Because Israel has grown in stages, the question of what is and isn’t a justifiable set of Israeli borders is complicated. When I was born, Israel wasn’t even twenty years old, so it’s no surprise that its very existence was still hotly contested in the years when I was growing up by the people it had displaced. It had just trounced an attempted invasion in the 1967 Six-Day War and occupied a significant amount of formerly Egyptian, Syrian and Jordanian territory, including Gaza. The legitimacy of Israel’s possession of Gaza, the West Bank, the Golan Heights and Sinai was therefore an ongoing question in the 1970s and 1980s, and letting Israel do what it liked in any of them “because Israel” was never going to be the basis for any sort of lasting peace. (At least Sinai has been off the table since 1989.)

The same goes for what Israel has done and is doing in response to Hamas’s terrible attacks of October 7th. You won’t get the slightest defence from me of those attacks by Hamas, any more than I would defend those of 9/11 or at the Bataclan or in Bali. But if ever a response was disproportionate, the indiscriminate bombing of urban areas which are home to two million people, killing tens of thousands of people, destroying almost all of the region’s hospitals, displacing almost the entire population, leaving half a million at serious risk of starvation, would qualify, no matter who’s doing it. Personally, I don’t blame Israelis for that disproportionate response (and certainly not “the Jews”): I blame Netanyahu. He’s a political leader—and not a particularly popular one in his own country—not somebody beyond criticism by virtue of his race or religion. But if there are specific Israelis envisioning the displacement of 95% of the Gaza population so that it can be resettled by Israelis—and there are, in Netanyahu’s own cabinet—then I condemn them too.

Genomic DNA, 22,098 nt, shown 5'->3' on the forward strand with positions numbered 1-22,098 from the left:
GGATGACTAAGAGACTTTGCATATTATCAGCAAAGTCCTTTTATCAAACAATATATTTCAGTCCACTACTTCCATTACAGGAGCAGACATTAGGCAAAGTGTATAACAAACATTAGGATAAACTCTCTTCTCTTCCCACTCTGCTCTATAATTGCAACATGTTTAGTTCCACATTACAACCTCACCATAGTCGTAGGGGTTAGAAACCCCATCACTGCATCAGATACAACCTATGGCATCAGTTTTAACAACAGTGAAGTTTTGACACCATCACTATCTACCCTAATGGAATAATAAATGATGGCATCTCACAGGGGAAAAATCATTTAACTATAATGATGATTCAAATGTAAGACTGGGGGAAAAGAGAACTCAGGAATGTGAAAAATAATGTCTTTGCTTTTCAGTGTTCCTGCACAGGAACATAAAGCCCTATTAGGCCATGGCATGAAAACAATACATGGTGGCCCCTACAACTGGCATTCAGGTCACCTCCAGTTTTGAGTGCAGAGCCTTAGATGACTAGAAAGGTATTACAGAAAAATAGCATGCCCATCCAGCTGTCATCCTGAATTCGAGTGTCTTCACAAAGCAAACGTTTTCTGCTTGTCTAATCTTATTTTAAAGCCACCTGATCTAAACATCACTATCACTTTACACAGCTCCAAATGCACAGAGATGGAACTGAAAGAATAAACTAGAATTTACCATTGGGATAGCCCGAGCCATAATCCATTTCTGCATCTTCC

None of that is antisemitic: Netanyahu doesn’t represent all Israelis, and Israel doesn’t represent all Jewish people, any more than Boris Johnson ever represented me, an Australian-born person of British descent who is now also British and therefore had him as prime minister for a while. If there are people on the left who are straying into blood-libel territory, then I condemn them too; they’re no friends of mine. But I don’t hear anyone on the left chanting “Jews Won’t Replace Us”.


These journal articles might not accessible from outside a university, but the abstracts should be, at least:

Bindman, Geoffrey (2019), “Criticizing Israel is Not Antisemitism“, European Judaism: A Journal for the New Europe, Vol. 52, No. 1, pp. 111-118.

Hersh, Eitan, and Laura Royden (2023), “Antisemitic Attitudes Across the Ideological Spectrum“, Political Research Quarterly, Vol. 76, No. 2, pp. 697–711.

19 February 2024 · Politics